Plant oils are a common pantry staple often used for cooking like sautéing or frying vegetables, making sauces, drizzling onto pizzas, and preventing pasta from sticking together. Olive oil and vegetable oils are some of the most popular plant oils used around the world, each displaying unique characteristics. But which one is better for your health?
The owner of Kwa Mgoli fast food in Khayelitsha in Cape Town, Loyiso Basso, believes that olive oils are nutritious, even though cooking with olive oil is a bit pricey to sustain his food business in the kasi.
“I am a kota king, and can’t afford to lose customers, even though the price of cooking oil has gone up with the ongoing Russia-Ukraine conflict,” he says.
“My food is reasonably priced for workers, students, and events, and I intend to keep it that way. Therefore, if I increase my prices due to the cost of condiments, it is likely that my customers will go elsewhere. As a kasi hustler, you must do what is best for the people in your area.”
Different oils for different uses
Siyanda Jayiya (29), the founder of SJ events in Cape Town, believes that olive oil is beneficial to his health. He also says that oils made from plants and oils made from seeds both have vitamin E, but only olive oil has minerals and sunflower oil does not.
Jayiya recommends canola oil because it is composed of 70% sunflower oil and 30% olive oil. This indicates that those who consume canola oil enjoy greater health benefits than those who consume sunflower oil alone.
“It is believed that these two cooking oils have distinct properties. For instance, sunflower oil is superior to olive oil for producing crispy, golden-brown fried foods. Olive oil tends to be absorbed by flour-based foods, whereas it emulsifies better with salads. Therefore, I would say that both oils are beneficial, but in different ways.”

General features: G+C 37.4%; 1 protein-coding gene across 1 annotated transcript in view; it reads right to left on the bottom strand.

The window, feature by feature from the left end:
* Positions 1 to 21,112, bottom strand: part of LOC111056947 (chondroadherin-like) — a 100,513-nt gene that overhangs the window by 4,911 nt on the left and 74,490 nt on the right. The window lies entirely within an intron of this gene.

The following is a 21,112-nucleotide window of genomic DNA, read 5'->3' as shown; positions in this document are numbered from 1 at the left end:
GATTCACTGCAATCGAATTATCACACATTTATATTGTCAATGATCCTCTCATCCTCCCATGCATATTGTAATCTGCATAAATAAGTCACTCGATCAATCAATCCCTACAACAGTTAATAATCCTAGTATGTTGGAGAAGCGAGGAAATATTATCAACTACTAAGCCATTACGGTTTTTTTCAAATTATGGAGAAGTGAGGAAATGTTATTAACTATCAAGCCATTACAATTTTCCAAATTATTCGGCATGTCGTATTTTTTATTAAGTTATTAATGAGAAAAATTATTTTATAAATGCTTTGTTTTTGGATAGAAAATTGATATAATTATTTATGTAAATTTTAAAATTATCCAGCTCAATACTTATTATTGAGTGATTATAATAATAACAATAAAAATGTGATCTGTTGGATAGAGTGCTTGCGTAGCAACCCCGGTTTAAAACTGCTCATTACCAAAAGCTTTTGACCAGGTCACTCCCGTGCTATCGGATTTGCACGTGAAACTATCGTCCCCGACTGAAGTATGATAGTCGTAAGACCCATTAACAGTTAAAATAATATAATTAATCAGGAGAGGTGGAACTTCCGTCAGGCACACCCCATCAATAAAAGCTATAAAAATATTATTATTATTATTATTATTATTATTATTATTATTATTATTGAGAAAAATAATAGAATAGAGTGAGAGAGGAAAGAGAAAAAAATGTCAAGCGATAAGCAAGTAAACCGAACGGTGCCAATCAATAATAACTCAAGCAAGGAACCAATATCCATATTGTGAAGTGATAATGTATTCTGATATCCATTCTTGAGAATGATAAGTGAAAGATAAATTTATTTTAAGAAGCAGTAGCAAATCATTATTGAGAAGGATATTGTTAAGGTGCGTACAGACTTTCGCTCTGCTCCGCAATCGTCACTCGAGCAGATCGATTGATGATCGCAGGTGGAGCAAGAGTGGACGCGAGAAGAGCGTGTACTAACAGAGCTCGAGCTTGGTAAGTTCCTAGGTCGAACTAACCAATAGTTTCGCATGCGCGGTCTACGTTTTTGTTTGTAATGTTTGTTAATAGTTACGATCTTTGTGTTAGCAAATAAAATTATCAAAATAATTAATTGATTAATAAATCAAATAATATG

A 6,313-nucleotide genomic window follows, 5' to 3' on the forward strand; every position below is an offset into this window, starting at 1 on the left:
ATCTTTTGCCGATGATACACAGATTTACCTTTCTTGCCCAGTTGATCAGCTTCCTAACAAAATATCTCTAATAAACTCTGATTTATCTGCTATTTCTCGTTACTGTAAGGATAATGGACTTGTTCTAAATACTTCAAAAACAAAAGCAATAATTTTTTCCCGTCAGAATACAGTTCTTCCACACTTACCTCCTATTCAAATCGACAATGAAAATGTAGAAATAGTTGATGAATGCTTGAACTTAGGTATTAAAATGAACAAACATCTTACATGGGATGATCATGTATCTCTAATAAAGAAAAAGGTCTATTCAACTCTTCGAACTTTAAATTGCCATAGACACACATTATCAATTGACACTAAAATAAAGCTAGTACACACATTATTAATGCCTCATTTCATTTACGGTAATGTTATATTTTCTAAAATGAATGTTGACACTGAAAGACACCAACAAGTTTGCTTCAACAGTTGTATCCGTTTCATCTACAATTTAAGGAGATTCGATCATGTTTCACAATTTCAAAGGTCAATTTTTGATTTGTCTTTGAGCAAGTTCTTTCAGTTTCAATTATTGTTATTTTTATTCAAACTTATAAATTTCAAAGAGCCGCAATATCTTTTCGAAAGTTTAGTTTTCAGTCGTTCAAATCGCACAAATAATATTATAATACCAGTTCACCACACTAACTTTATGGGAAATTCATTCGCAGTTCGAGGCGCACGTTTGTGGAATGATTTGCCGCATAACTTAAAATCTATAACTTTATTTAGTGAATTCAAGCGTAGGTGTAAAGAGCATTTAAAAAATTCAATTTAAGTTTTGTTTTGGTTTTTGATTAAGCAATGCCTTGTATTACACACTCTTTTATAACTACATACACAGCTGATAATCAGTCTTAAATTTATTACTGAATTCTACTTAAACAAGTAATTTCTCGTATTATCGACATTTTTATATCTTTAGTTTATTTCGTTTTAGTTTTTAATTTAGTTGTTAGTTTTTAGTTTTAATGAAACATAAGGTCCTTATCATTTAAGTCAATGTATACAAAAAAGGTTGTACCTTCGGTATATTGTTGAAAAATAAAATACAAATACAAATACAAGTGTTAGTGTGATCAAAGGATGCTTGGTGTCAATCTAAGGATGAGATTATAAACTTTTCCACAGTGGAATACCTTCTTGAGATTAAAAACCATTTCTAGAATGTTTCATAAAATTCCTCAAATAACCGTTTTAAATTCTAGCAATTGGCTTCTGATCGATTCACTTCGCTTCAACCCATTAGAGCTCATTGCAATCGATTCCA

Is olive oil best for dieting?
Inga Nzuzo, a 24-year-old gender-based violence (GBV) activist from East London, believes that olive oils were once considered a diet-based alternative oil.
Nzuzo adds that she believes these oils should be labelled as to how much of them can be used for health reasons and to avoid confusion.
Factors to consider when selecting an oil
Determining the quality lies in the extraction method and the blend, says registered dietitian Estée van Lingen. She tells Health For Mzansi, “It might say olive oil on the front, but if you look at the ingredients, it contains sunflower and/or other oils as well.”
Van Lingen is a spokesperson for the Association of Dietetics in South Africa (ADSA). She adds that the types of fats that the oils contain differ, as well as the cooking point. Canola might have a higher cooking point than olive, but a lot of the time it has been refined or is a mixture.
“Since olive oil mainly consists of healthy fats, it can help reduce inflammation, protect against heart disease, protect the brain, protect against disease, lower blood pressure, lower LDL cholesterol, improve overall health, and assist with weight management as part of a healthy balanced diet. It also provides the body with essential fats.”
“If you use olive oil in cooking, use it at a low-medium heat for a short duration or use it as a dressing, on salad or potatoes. Sunflower oil is also refined and can cause inflammation in the body.”
Vegetable oils not necessarily unhealthy
Lead R&D technologist from B-Well Foods, Tersia Joubert says there is a misconception that vegetable oils are unhealthier than others. “That misconception is untrue. However, our olive oil is high in omega 3, cholesterol-free, awarded a Cansa seal, and Heart and Stroke [Foundation] approved. But any blend can be bad if not used well and under moderation.
“It’s reassuring to know that all the canola crops in South Africa are grown from non-GMO seeds which contain only 7% saturated fat.”
Van Lingen agrees and says that cheap does not mean bad. “The price doesn’t always show which is the healthiest, it’s still important to look at the label and determine what it contains, how it was produced, etc.”
What is omega 3 and what is its benefit in our diet?
Omega 3 has anti-inflammatory properties so that means it can help lower inflammation in the body, says Van Lingen. She adds that it protects the body against heart disease as it keeps our arteries and body cell walls healthy.
Van Lingen also says that healthy fats are divided into monounsaturated fats (MUFA) and polyunsaturated fats (PUFA). The latter is further divided into omega 3 and omega 6.